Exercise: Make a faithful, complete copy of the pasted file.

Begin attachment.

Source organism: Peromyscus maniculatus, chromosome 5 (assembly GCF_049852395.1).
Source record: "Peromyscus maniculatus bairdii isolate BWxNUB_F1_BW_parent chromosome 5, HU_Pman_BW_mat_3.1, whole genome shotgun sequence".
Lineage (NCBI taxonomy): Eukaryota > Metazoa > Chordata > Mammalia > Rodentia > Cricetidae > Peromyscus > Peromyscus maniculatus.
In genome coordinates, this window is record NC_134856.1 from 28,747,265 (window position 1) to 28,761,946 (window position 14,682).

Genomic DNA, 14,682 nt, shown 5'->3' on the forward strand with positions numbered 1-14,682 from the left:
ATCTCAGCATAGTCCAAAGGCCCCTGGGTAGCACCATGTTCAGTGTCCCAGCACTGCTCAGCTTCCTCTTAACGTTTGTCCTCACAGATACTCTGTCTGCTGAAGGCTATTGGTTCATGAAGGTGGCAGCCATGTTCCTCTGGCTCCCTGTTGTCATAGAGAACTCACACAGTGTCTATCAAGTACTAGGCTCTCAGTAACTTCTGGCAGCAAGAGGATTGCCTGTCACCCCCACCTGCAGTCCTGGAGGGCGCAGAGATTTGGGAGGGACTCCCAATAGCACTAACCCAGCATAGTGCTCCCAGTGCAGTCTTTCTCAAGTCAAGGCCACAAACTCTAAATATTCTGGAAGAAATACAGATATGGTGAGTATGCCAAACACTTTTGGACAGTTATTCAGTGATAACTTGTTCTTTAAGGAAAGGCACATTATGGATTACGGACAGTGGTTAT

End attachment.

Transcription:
Source organism: Peromyscus maniculatus, chromosome 5 (assembly GCF_049852395.1).
Source record: "Peromyscus maniculatus bairdii isolate BWxNUB_F1_BW_parent chromosome 5, HU_Pman_BW_mat_3.1, whole genome shotgun sequence".
Lineage (NCBI taxonomy): Eukaryota > Metazoa > Chordata > Mammalia > Rodentia > Cricetidae > Peromyscus > Peromyscus maniculatus.
In genome coordinates, this window is record NC_134856.1 from 28,747,265 (window position 1) to 28,761,946 (window position 14,682).

Genomic DNA, 14,682 nt, shown 5'->3' on the forward strand with positions numbered 1-14,682 from the left:
ATCTCAGCATAGTCCAAAGGCCCCTGGGTAGCACCATGTTCAGTGTCCCAGCACTGCTCAGCTTCCTCTTAACGTTTGTCCTCACAGATACTCTGTCTGCTGAAGGCTATTGGTTCATGAAGGTGGCAGCCATGTTCCTCTGGCTCCCTGTTGTCATAGAGAACTCACACAGTGTCTATCAAGTACTAGGCTCTCAGTAACTTCTGGCAGCAAGAGGATTGCCTGTCACCCCCACCTGCAGTCCTGGAGGGCGCAGAGATTTGGGAGGGACTCCCAATAGCACTAACCCAGCATAGTGCTCCCAGTGCAGTCTTTCTCAAGTCAAGGCCACAAACTCTAAATATTCTGGAAGAAATACAGATATGGTGAGTATGCCAAACACTTTTGGACAGTTATTCAGTGATAACTTGTTCTTTAAGGAAAGGCACATTATGGATTACGGACAGTGGTTAT